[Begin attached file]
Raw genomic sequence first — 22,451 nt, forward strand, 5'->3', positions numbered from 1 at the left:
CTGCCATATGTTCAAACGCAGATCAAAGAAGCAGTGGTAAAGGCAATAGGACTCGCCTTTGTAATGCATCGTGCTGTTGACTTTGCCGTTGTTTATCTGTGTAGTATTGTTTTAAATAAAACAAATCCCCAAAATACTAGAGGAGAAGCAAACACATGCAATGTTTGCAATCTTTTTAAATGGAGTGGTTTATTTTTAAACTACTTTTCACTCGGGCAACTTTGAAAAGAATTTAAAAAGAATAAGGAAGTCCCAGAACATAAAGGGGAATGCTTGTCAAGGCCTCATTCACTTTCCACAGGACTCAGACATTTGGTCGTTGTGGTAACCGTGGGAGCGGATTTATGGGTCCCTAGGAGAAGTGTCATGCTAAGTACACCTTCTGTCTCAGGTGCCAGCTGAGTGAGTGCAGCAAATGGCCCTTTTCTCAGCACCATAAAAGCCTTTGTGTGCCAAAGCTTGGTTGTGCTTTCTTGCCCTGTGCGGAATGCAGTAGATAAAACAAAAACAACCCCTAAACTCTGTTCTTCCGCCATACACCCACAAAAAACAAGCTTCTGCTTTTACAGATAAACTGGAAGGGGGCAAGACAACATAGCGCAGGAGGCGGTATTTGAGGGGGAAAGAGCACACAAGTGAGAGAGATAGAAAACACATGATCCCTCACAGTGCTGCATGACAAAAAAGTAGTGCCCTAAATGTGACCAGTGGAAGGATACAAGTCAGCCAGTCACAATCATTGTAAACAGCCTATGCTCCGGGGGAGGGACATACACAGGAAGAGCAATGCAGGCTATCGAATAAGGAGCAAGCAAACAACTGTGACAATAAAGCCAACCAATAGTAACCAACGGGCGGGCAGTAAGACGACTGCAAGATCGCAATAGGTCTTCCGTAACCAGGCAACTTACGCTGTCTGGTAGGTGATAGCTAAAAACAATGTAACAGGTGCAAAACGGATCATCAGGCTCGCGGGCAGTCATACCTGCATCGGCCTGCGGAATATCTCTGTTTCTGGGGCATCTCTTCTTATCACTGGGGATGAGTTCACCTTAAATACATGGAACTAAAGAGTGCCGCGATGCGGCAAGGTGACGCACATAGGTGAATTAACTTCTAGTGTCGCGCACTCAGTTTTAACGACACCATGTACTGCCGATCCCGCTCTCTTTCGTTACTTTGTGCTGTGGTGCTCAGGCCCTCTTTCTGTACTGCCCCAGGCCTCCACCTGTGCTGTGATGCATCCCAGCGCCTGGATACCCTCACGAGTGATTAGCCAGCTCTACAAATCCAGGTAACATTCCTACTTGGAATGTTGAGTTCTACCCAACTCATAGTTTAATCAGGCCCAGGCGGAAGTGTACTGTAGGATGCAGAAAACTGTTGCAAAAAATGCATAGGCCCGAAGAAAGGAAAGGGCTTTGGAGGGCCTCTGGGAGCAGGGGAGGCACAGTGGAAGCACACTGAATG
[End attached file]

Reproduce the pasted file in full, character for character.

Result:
Raw genomic sequence first — 22,451 nt, forward strand, 5'->3', positions numbered from 1 at the left:
CTGCCATATGTTCAAACGCAGATCAAAGAAGCAGTGGTAAAGGCAATAGGACTCGCCTTTGTAATGCATCGTGCTGTTGACTTTGCCGTTGTTTATCTGTGTAGTATTGTTTTAAATAAAACAAATCCCCAAAATACTAGAGGAGAAGCAAACACATGCAATGTTTGCAATCTTTTTAAATGGAGTGGTTTATTTTTAAACTACTTTTCACTCGGGCAACTTTGAAAAGAATTTAAAAAGAATAAGGAAGTCCCAGAACATAAAGGGGAATGCTTGTCAAGGCCTCATTCACTTTCCACAGGACTCAGACATTTGGTCGTTGTGGTAACCGTGGGAGCGGATTTATGGGTCCCTAGGAGAAGTGTCATGCTAAGTACACCTTCTGTCTCAGGTGCCAGCTGAGTGAGTGCAGCAAATGGCCCTTTTCTCAGCACCATAAAAGCCTTTGTGTGCCAAAGCTTGGTTGTGCTTTCTTGCCCTGTGCGGAATGCAGTAGATAAAACAAAAACAACCCCTAAACTCTGTTCTTCCGCCATACACCCACAAAAAACAAGCTTCTGCTTTTACAGATAAACTGGAAGGGGGCAAGACAACATAGCGCAGGAGGCGGTATTTGAGGGGGAAAGAGCACACAAGTGAGAGAGATAGAAAACACATGATCCCTCACAGTGCTGCATGACAAAAAAGTAGTGCCCTAAATGTGACCAGTGGAAGGATACAAGTCAGCCAGTCACAATCATTGTAAACAGCCTATGCTCCGGGGGAGGGACATACACAGGAAGAGCAATGCAGGCTATCGAATAAGGAGCAAGCAAACAACTGTGACAATAAAGCCAACCAATAGTAACCAACGGGCGGGCAGTAAGACGACTGCAAGATCGCAATAGGTCTTCCGTAACCAGGCAACTTACGCTGTCTGGTAGGTGATAGCTAAAAACAATGTAACAGGTGCAAAACGGATCATCAGGCTCGCGGGCAGTCATACCTGCATCGGCCTGCGGAATATCTCTGTTTCTGGGGCATCTCTTCTTATCACTGGGGATGAGTTCACCTTAAATACATGGAACTAAAGAGTGCCGCGATGCGGCAAGGTGACGCACATAGGTGAATTAACTTCTAGTGTCGCGCACTCAGTTTTAACGACACCATGTACTGCCGATCCCGCTCTCTTTCGTTACTTTGTGCTGTGGTGCTCAGGCCCTCTTTCTGTACTGCCCCAGGCCTCCACCTGTGCTGTGATGCATCCCAGCGCCTGGATACCCTCACGAGTGATTAGCCAGCTCTACAAATCCAGGTAACATTCCTACTTGGAATGTTGAGTTCTACCCAACTCATAGTTTAATCAGGCCCAGGCGGAAGTGTACTGTAGGATGCAGAAAACTGTTGCAAAAAATGCATAGGCCCGAAGAAAGGAAAGGGCTTTGGAGGGCCTCTGGGAGCAGGGGAGGCACAGTGGAAGCACACTGAATG